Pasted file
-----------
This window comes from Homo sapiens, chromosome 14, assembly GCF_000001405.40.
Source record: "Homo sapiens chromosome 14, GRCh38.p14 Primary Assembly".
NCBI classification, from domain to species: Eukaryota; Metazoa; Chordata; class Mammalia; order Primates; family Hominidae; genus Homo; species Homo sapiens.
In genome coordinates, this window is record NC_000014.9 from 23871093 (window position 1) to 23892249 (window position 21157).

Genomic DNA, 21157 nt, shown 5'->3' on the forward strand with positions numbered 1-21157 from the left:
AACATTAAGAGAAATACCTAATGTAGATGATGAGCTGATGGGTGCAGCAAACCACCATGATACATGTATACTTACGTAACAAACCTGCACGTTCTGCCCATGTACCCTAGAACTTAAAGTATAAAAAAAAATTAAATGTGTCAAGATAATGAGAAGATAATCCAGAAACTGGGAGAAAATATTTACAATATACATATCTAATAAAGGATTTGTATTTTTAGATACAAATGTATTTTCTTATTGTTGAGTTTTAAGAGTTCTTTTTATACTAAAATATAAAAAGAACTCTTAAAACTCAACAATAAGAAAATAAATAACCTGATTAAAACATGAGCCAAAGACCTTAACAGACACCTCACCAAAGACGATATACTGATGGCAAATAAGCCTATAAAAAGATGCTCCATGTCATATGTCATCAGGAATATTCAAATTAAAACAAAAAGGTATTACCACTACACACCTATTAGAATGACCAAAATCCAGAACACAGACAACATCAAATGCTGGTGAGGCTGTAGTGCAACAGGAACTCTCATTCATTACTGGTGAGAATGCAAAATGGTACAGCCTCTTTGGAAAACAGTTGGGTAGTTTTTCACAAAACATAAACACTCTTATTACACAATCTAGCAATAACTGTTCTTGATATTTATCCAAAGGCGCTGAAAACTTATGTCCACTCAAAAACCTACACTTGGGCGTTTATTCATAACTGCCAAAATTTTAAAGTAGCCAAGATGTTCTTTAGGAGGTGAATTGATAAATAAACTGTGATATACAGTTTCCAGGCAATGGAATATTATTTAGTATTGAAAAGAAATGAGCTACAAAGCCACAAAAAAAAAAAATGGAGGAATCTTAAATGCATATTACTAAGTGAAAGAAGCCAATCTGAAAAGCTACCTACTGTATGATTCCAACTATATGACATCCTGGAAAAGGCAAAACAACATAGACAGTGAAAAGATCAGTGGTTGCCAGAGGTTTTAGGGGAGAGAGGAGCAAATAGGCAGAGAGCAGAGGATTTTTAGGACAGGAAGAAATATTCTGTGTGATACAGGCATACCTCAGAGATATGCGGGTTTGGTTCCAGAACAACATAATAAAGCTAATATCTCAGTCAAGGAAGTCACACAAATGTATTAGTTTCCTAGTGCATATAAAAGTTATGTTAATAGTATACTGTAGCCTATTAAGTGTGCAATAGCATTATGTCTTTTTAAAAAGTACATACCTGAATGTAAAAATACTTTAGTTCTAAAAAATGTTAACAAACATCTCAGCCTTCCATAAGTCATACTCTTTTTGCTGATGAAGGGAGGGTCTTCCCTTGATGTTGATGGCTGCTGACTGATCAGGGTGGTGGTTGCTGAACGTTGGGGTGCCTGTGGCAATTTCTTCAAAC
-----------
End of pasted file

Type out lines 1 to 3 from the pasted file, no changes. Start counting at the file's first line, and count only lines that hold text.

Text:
This window comes from Homo sapiens, chromosome 14, assembly GCF_000001405.40.
Source record: "Homo sapiens chromosome 14, GRCh38.p14 Primary Assembly".
NCBI classification, from domain to species: Eukaryota; Metazoa; Chordata; class Mammalia; order Primates; family Hominidae; genus Homo; species Homo sapiens.